Top Regulatory News Stories – Week Ending November 3, 2017

This week saw the approval of two new molecular entities by the FDA along with a strong advisory panel recommendation.   Here is my recap of the top regulatory news stories to follow:

Valeant Pharmaceuticals has won U.S. FDA approval for its glaucoma drug Vyzulta ending a more than two-year effort to bring the drug to the market.

The FDA granted the accelerated approval to AstraZeneca’s Calquence, a BTK inhibitor for the treatment of cancer patients with mantle cell lymphoma

Indivior’s experimental drug to help fight America’s growing opioid addiction crisis has been recommended for approval by an FDA advisory panel

Merck announced that it would withdraw an application for European approval of Keytruda in combination with chemotherapy as a first-line treatment of non-small cell lung cancer (NSCLC).

GlaxoSmithKline received a boost for its oncology research on Thursday when an experimental drug for blood cancer received a breakthrough designation from U.S. regulators.

China is overhauling its drug-approval system to let companies bring their treatments to market quicker and more easily.

The US FDA announced that the agency will recognize eight EU drug regulators – from Austria, Croatia, France, Italy, Malta, Spain, Sweden and the UK – as capable of conducting inspections of manufacturing facilities that meet FDA requirements.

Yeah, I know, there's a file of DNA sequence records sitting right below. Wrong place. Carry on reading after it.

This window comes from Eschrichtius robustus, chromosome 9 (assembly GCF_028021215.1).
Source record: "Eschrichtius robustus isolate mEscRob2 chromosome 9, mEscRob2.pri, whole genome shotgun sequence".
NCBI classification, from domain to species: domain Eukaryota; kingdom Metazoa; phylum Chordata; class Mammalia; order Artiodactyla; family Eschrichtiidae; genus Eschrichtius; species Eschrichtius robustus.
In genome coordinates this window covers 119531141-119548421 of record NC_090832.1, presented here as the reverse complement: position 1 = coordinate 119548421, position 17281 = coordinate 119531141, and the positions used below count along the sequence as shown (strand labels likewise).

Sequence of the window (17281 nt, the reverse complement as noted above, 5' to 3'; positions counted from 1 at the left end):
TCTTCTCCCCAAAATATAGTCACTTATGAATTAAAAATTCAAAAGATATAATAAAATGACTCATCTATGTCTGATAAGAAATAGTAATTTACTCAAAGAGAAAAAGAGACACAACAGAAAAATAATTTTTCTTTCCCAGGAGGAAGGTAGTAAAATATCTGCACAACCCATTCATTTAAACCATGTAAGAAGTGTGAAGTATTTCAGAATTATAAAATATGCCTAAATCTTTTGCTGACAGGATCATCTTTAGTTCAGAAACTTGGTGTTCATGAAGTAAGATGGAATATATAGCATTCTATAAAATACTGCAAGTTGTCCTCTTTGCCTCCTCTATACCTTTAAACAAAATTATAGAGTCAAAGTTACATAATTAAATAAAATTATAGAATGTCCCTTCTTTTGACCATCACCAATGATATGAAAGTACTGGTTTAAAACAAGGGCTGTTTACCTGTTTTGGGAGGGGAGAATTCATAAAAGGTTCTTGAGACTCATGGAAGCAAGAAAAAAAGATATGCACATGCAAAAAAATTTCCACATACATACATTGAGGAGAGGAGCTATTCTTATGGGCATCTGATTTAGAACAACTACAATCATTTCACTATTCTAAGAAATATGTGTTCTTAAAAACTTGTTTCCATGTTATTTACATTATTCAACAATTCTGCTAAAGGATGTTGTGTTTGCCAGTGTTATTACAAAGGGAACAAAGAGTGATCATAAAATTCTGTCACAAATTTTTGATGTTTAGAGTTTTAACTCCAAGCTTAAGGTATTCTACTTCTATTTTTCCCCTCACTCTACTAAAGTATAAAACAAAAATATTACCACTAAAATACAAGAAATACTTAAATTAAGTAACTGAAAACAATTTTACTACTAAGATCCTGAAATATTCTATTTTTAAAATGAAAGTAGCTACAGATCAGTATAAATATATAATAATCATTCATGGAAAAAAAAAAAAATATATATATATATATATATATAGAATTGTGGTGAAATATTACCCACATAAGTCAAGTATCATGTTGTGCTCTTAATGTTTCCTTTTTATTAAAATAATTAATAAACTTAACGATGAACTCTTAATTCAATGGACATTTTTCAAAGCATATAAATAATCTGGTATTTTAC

According to a new report, OPDP enforcement letters have reached a record low with only two letters issued so far in 2017:

So far in 2017 the FDA has approved 37 new molecular entities through CDER and 13 biologic programs through CBER.  There are six drugs facing FDA decisions in November as follows:

In other news…

Novartis announced plans to buy nuclear medicine company Advanced Accelerator Applications for $3.9 billion in cash. Under the deal, Novartis will gain Advanced Accelerator’s radiopharmaceutical treatment for neuroendocrine tumours Lutathera (177Lu-Dotatate).

Sumitomo Dainippon acquired rights to a PhIII diabetes drug from Poxel in $300M deal

Sarepta announced that it is teaming up with Duke University to explore new CRISPR-based methods in the hunt for an effective Duchenne muscular dystrophy therapy.

Sanofi Genzyme has retreated from its Parkinson’s deal with Voyager Therapeutics:

Cancer biotech firm Apellis Pharmaceuticals set terms for their upcoming $150 million IPO

Amgen and Kirin Holdings have decided to dissolve their joint venture, Kirin-Amgen. It will become a wholly-owned subsidiary of Amgen.

AvidBiotics has decided that the company will split in two, creating one company called Xyphos to focus on cell-based therapies for cancer and another—Pylum Biosciences—taking forward its Avidocin antimicrobial protein portfolio for resistant infections.

Mallinckrodt snapped up another microcap biotech, picking up Ocera’s failed drug in $117M buyout

As part of a strategic restructuring, Proteostasis Therapeutics is laying off 13 members of its research-and-development workforce.

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